What does soft minimalism mean? | Studio Covers

Why We Created A Soft Minimal Christmas Collection

December 19, 2020

Why We Created A Soft Minimal Christmas Collection | Studio Covers


Christmas is a time when reds, whites, and greens shine. So how is it that a Christmas with softer hues seems to be catching on? 

 soft minalism what does it mean by studio covers

Well, to answer that question, we don’t really need to look to Christmas at all. For that, we have this chaotic world to thank. 

In this blog, we’re going to be taking you through what we believe minimalism is, what soft minimalism is, and why we decided to go ahead and create a soft minimal Christmas collection

We wrote a blog on the Colours of Christmas a few days ago. Take a look!


Minimalism: A Reaction


Heard the overused term “less is more” before? Ah, we’re guilty of having used it too. Then again, cliches are cliches for a reason.

If you were to go and actively search for the history of minimalism, you will most likely learn that it started in the 1950s. It is an avant-garde movement. It first broke through as a style in sculpture and music. 

But this is not the minimalism we’re talking about. 

We’re talking about minimalism as a way of being. Of living. It means surrounding yourself with only what you need or really want. A succinct summary would be: a lack of excess. 

Many minimalists want to get rid of most of their worldly possessions. While some may raise their eyebrows and go “why?”, the reason checks out. 

We live in a world of capitalism, materialism, consumerism, commercialism. The fact that I used four -isms to just talk about “a need for more” is a case in point. 

Verbose prose aside, even skeptics have to begrudgingly accept that there is a certain appeal to not owning a lot. It frees you. Physical space, then mental relief.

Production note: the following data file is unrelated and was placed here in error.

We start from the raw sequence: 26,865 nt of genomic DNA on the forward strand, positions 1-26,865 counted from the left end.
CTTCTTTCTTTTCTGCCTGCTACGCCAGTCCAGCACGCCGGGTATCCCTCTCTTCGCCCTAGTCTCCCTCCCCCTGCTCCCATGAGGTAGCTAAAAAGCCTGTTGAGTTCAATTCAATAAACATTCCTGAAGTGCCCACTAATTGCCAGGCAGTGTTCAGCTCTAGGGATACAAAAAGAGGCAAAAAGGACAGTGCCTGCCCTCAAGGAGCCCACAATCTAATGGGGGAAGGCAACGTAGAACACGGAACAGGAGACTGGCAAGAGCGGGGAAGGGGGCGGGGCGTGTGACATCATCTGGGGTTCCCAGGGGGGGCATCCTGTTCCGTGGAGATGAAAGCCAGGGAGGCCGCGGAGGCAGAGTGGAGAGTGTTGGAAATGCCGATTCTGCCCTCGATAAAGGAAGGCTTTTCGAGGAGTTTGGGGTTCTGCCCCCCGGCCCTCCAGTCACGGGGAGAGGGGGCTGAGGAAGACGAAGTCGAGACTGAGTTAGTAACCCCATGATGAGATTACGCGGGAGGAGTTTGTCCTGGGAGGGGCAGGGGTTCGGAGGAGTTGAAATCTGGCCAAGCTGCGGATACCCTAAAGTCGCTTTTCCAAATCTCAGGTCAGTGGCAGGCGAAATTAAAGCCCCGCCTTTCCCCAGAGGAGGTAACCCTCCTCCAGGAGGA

Even those who don’t claim to be minimalists do it. 

The physical appeal of the iPhone? Minimalism.

Those big billboard ads that were filled with images and text? Now they’ve gone the minimalist route. 

Heard of a capsule wardrobe? Minimalism in play.

We live in a world of chaos. Of options - too many options. From products in aisle #47 at the grocery store to those 74 apps vying for your attention in your phone, there is just too goddamn much around us all the goddamn time.



A breath. In, out. In, out. 




Soft Minimalism: Our Reaction

While minimalism in of itself doesn’t demand you to restrict yourself, humans like to invent rules. 

You’ve probably bumped into one of those “I only own 5 pairs of clothes” videos on YouTube. But that is not what minimalism is about really. 

minimalism photo for studio covers blog
Photo by tu tu on Unsplash

It is about simplification, not restriction. It’s about taking out the mess and chaos and replacing that with peace and groundedness. 

For us, minimalism isn’t rigid as much as it is soft. This philosophy guides our designing too.

They’re not overly complex designs. They’re simple - yes, they take hours of thought to perfect and create. But we aren’t focused on getting in as many elements as we can. And we’re not focused on making as many sales as we can in a short amount of time. 

Soft minimalism, thus, finds itself becoming an overarching philosophy - design philosophy and work philosophy. 

Don’t be rigid. Accept. 

Learn what would enrich your life and then go buy it. Embrace it for years to come. Don’t look for escape in consumerism - there isn’t any.


A Soft Minimal Christmas

Given how minimalism is the antithesis of crony capitalism, we find ourselves at what has come to become perhaps one of the most capitalist holidays of the year. 

Black Friday sales, need to buy Christmas gifts, and the keeping up with the Joneses in terms of everything from the Christmas trees to the decorations to the parties. 

Of course, a soft minimal Christmas is welcome in the midst of this chaos. It is a departure from the reds and greens, a segue into softer hues. A spatial reflection of the inner need to need less.

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